By Norman V. Kelly

It was a warm Saturday night in August of 1930 in downtown Peoria, Illinois as the busy shoppers were rushing home after the stores closed. Peoria was the center of shopping for many miles around, and Saturdays in Peoria were so busy that just getting across the busy streets was a major task. Prohibition was still the law of the land and once the ordinary shoppers cleared the streets nighttime Peoria and its denizens took over.

Peoria did not have speakeasies because we did not need them. That’s right…none. What we had, thanks to Mayor Woodruff were well over 200 Soft Drink Parlors. Now these revived taverns could not legally sell booze, beer or wine, but that did not stop the incredible number of customers that thronged to these places. In September of 1917, the Wartime Food and Fuel Conservation Act made it illegal to use foodstuffs to make alcoholic drinks of any kind. Imagine that in Peoria, Illinois the city that boasted of being the alcohol capital of the World. What that really meant to the folks of Peoria was that ALL of the breweries and the distilleries in town were forced to shut down. Keep in mind that was 1917, not 1920 when Prohibition became law and that meant a loss of our major places of employment.

Right after Prohibition started, January 16, 1920, the Roaring Twenties officially began. Now, ask yourself, how could there be a roar in the Roaring Twenties without booze? Not to worry, here in Peoria if you wanted a drink all you needed was the money to pay for it. On Saturday night in Peoria the Flappers, the Jazz, the gambling and the wild times were all downtown waiting for folks to ‘come on down.’ And…come down they did.

Remember, Prohibition shut down all of our taverns and I can tell you that that was devastating news for Peorians. We had a tremendous number of taverns then, and they were called local or neighborhood taverns. Peoria was a mixed bag of people and these taverns served all kinds of ethnic foods and drinks and this law upset a lot of people. After all our taverns were important to us in a social function as well. Of course the closure of the taverns and the loss of jobs at the breweries and distilleries initially was devastating. Like always, Peoria and Peorians over came all this and we managed to flourish. During the first ten years of Prohibition Peoria’s population rose just over 18,000 people. That is impressive indeed.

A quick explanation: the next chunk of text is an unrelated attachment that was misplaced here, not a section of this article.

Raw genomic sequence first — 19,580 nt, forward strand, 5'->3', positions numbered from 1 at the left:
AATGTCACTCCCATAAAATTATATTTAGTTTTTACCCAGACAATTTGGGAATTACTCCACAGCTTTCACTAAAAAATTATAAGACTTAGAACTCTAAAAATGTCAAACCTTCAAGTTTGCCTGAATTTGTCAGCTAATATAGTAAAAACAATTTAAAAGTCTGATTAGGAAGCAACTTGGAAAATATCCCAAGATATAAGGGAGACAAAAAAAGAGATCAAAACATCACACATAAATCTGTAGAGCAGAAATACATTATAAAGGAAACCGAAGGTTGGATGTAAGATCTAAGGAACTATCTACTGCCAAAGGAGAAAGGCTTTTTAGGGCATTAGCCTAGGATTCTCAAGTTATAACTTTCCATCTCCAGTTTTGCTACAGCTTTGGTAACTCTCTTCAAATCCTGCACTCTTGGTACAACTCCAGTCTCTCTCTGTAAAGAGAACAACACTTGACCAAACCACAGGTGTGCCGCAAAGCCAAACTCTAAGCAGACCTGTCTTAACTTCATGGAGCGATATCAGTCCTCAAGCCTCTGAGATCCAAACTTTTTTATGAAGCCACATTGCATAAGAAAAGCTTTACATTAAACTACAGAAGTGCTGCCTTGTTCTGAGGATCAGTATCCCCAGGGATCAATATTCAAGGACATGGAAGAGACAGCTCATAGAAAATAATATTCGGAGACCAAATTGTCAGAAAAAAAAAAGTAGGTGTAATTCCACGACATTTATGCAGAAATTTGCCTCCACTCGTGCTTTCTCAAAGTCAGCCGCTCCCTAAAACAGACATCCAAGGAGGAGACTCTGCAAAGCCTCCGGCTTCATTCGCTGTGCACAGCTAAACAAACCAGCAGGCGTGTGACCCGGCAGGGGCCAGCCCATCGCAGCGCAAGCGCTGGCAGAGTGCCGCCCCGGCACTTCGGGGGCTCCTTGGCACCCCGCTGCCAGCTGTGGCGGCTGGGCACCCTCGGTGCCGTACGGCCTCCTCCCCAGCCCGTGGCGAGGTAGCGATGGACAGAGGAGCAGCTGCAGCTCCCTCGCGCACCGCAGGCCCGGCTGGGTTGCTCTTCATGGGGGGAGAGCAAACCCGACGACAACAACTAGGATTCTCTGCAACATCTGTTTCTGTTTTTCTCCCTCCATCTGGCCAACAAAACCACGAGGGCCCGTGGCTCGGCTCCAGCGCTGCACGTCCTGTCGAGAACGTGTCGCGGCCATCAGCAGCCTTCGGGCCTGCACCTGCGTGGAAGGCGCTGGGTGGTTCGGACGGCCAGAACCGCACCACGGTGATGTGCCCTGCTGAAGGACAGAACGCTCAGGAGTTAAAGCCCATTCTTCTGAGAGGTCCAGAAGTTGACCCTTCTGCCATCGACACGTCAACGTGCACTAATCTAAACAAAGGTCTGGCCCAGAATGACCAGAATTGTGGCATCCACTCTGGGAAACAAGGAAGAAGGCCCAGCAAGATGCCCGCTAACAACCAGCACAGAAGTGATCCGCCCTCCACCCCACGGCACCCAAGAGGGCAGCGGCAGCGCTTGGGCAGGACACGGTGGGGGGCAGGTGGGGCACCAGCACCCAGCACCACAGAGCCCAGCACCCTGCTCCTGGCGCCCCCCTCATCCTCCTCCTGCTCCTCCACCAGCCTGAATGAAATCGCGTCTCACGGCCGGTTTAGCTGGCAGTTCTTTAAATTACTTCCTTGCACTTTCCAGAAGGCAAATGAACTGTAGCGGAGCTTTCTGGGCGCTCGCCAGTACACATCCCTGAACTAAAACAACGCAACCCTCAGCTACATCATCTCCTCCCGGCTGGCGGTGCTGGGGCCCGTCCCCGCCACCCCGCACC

Let’s go back to Saturday night in Peoria and the Soft Drink Parlors. These taverns turned parlors had to be careful how they sold booze to their customers…but actually it was easy. Woodruff told Peorians that the city was loosing about $170,000 a year in liquor license alone and he meant to do something about it. He allowed the taverns to reopen as long as they bought a Soft Drink Parlor License. Well…they did and the fun really began. It started a whole new soft drink business and as booze flowed down from Canada the soft drink parlors flourished.

As folks returned to the Soft Drink Parlors, the booze flowed, the live music and entertainment came back to downtown, and life perked up during those Prohibition and Great Depression Days. Saturday night in Peoria…it was the ‘Cat’s Meow.’

As the crowds grew hundreds of young men and women began appearing at their special parlors. Think of it, the parlors were not supposed to sell booze, so the young people could hardly be turned away. It was the time of the new Jazz craze the new dress fads and of course the ‘crazy flapper.’ These young women turned this old town up side down, smoking cigarettes, carrying flasks and wowing the young men.

Of course we had so called ‘Dry Agents,’ but they were busy chasing stills and bootleggers. Believe me, Saturday night in Downtown Peoria, Illinois during Prohibition was one constant party. Of course the youngsters were not allowed anywhere near the gambling tables, but they had their own game to play. Things cooled a bit during the dark days of the Great Depression, but once Prohibition ended, Peoria got back up on its hind legs and began to howl even louder than before. By 1934 Hiram Walker announced they would build the largest distillery in the World right here in Peoria, Illinois. It opened in 1935 and Peoria was back on track.

The wild times rolled on as the gambling got more and more entrenched, all the way up until the beginning of WW 11. Once the war started there were many, many changes downtown as the town welcomed the soldiers from all over including Camp Ellis. The gambling grew along with the prostitution and Peoria took on a festive look. We had 242 taverns within the small confines of the city limits, some of them running 20 and 22 hours a day. Peoria took on a decadent reputation and finally on September 6, 1946 it all ended. 1946 in Peoria was one of the most important years in the reputation of Peoria, Illinois. But…that’s another story.

Editor’s Note: Norm welcomes your comments and you can also e-mail him: